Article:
Kevin: Well, we love Intelligent Tiering because it is very simple; customers are able to automatically save money using Intelligent Tiering for data that’s not being frequently accessed. And actually, since we launched it a few years ago, we’ve already saved customers more than $250 million using Intelligent Tiering. So, I would say today, it is our default recommendation in almost every case. I think that the cases where we would recommend another storage class as the primary storage class tend to be specific to the use case where—and particularly for use cases where customers really have a good understanding of the access patterns. And we saw some customers do for their certain dataset, they know that it’s going to be heavily accessed for a fixed period of time, or this data is actually for archival, it’ll never be accessed, or very rarely if ever access, just maybe in an emergency.
And those kinds of use cases, I think actually, customers are probably best to choose one of the specific storage classes where they’re, sort of, paying that the lower cost from day one. But again, I would say for the vast majority of cases that we see, the data access patterns are unpredictable and customers like the flexibility of being able to very quickly retrieve the data if they decide they need to use it. But in many cases, they’ll save a lot of money as the data is not being accessed, and so, Intelligent Tiering is a great choice for those cases.
Corey: I would take it a step further and say that even when customers believe that they are going to be doing a deeper analysis and they have a better understanding of their data flow patterns than Intelligent Tiering would, in practice, I see that they rarely do anything about it. It’s one of those things where they’re like, “Oh, yeah, we’re going to set up our own lifecycle policies real soon now,” whereas, just switch it over to Intelligent Tiering and never think about it again. People’s time is worth so much more than the infrastructure they’re working on in almost every case. It doesn’t seem to make a whole lot of sense unless you have a very intentioned, very urgent reason to go and do that stuff by hand in most cases.
Kevin: Yeah, that’s right. I think I agree with you, Corey. And certainly, that is the recommendation we lead with customers.
Corey: In previous years, our charity t-shirt has focused on other areas of AWS, and one of them was based upon a joke that I’ve been telling for a while now, which is that the best database in the world is Route 53 and storing TXT records inside of it. I don’t know if I ever mentioned this to you or not, but the first iteration of that joke was featuring around S3. The challenge that I had with it is that S3 Select is absolutely a thing where you can query S3 with SQL which I don’t see people doing anymore because Athena is the easier, more, shall we say, well-articulated version of all of that. And no, no, that joke doesn’t work because it’s actually true. You can use S3 as a database. Does that statement fill you with dread? Regret? Am I misunderstanding something? Or are you effectively running a giant subversive database?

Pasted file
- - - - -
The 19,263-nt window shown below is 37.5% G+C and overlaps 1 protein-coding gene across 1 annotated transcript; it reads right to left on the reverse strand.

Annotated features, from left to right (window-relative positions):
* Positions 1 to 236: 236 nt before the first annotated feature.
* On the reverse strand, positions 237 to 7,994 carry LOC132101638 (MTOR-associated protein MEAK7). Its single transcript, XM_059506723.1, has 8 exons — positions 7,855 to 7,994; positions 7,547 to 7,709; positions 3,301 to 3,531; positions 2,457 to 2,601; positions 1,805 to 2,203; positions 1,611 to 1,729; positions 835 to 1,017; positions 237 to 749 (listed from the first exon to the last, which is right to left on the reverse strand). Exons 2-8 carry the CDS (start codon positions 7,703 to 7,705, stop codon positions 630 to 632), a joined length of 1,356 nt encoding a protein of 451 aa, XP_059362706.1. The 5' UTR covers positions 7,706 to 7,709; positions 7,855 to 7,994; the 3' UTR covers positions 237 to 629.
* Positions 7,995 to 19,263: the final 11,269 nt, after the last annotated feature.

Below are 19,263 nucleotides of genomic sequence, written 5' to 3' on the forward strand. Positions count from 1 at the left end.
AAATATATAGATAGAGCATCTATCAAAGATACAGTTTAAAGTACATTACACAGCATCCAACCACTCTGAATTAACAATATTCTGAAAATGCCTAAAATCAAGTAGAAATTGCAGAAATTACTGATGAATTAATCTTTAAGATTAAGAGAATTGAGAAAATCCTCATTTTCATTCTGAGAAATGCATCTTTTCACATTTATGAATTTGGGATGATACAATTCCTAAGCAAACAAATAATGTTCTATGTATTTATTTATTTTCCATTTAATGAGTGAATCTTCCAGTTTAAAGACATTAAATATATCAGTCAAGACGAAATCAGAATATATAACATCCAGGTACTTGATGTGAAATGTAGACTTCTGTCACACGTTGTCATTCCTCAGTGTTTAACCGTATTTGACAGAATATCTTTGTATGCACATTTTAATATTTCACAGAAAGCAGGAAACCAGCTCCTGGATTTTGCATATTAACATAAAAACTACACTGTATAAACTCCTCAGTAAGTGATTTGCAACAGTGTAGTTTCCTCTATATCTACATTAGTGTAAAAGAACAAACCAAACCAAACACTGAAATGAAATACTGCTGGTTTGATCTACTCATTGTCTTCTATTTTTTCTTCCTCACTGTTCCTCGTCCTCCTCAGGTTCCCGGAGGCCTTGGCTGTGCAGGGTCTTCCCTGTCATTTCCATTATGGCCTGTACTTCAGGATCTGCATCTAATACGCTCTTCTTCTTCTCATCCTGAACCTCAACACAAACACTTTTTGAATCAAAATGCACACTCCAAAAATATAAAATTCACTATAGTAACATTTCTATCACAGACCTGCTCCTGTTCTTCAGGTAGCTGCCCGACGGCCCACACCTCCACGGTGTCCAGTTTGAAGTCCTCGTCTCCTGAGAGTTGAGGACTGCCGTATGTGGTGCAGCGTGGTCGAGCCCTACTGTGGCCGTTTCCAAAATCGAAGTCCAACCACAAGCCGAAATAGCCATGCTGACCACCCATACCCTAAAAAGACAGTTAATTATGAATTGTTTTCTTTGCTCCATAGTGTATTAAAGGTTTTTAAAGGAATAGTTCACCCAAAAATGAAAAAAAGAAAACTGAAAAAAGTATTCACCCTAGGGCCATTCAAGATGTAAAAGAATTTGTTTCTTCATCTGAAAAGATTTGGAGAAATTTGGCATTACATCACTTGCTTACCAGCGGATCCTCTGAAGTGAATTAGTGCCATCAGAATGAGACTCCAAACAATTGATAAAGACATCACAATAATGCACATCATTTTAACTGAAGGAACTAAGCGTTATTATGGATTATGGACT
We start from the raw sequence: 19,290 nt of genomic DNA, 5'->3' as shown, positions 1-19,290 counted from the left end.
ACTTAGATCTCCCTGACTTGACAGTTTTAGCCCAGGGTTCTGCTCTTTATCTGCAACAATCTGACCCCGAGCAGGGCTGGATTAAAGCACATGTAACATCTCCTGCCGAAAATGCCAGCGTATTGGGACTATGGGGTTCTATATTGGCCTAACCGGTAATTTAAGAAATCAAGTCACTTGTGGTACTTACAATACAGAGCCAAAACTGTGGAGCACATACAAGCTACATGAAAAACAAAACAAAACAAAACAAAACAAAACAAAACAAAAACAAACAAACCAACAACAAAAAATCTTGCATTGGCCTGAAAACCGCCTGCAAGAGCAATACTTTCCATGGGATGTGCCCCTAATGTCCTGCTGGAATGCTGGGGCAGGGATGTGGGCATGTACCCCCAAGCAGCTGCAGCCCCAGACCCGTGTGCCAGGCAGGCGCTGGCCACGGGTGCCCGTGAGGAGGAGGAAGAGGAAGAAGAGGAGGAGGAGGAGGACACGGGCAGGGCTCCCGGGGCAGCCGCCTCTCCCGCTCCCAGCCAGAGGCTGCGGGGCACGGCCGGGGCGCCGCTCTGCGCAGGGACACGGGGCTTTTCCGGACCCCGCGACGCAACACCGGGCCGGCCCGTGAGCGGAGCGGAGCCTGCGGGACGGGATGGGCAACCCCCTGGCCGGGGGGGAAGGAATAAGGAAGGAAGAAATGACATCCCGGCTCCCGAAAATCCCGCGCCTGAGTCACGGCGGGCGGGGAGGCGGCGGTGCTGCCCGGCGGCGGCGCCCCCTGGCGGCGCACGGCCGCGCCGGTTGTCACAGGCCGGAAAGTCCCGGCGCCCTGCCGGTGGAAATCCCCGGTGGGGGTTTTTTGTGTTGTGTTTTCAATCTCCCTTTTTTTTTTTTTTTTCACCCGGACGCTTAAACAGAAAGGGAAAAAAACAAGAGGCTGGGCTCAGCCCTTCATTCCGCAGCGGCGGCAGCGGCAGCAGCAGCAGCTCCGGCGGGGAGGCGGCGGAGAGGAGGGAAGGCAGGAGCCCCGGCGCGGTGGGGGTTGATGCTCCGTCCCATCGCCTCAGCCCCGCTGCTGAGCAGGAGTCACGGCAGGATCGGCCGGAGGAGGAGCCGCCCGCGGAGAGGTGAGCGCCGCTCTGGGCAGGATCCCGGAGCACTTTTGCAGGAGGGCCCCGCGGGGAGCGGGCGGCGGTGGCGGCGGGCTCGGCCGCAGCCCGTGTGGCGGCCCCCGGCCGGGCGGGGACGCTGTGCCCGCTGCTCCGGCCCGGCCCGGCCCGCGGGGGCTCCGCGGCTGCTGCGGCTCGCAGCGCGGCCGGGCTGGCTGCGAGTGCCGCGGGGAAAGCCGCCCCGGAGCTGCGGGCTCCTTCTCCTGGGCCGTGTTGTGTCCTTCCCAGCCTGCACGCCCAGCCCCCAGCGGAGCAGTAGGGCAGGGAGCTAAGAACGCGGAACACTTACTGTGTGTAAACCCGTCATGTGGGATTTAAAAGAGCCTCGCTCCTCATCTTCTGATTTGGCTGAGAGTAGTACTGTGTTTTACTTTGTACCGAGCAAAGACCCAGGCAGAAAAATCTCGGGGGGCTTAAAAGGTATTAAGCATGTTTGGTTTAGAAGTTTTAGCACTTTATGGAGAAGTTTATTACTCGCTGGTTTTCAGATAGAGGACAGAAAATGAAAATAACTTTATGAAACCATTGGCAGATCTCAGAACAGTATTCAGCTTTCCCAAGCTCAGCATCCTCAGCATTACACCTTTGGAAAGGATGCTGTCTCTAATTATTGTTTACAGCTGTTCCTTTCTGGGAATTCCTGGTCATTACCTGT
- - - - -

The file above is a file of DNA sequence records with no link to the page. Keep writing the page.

Kevin: Well, I think that certainly when most customers think about a database, they think about a collection of technology that’s applied for given problems, and so I wouldn’t count S3 as providing the whole range of functionality that would really make up a database. But I think that certainly a lot of the primitives and S3 Select as a great example of a primitive are available in S3. And we’re looking at adding, you know, additional primitives going forward to make it possible to, you know, to build a database around S3. And as you see, other AWS services have done that in many ways. For example, obviously with Amazon Redshift having a lot of capability now to just directly access and use data in S3 and make that a super seamless so that you can then run data warehousing type queries on top of S3 and on top of your other datasets.
So, I certainly think it’s a great building block. And one other thing I would actually just say that you may not know, Corey, is that one of the things over the last couple of years we’ve been doing a lot more with S3 is actually working to directly contribute improvements to open-source connector software that uses S3, to make available automatically some of the performance improvements that can be achieved either using both the AWS SDK, and also using things like S3 Select. So, we started with a few of those things with Select; you’re going to see more of that coming, most likely. And some of that, again, the idea there as you may not even necessarily know you’re using Select, but when we can identify that it will improve performance, we’re looking to be able to contribute those kinds of improvements directly—or we are contributing those directly to those open-source packages. So, one thing I would definitely recommend customers and developers do is have a capability of sort of keeping that software up-to-date because although it might seem like those are sort of one-and-done kind of software integrations, there’s actually almost continuous improvement now going on, and around things like that capability, and then others we come out with.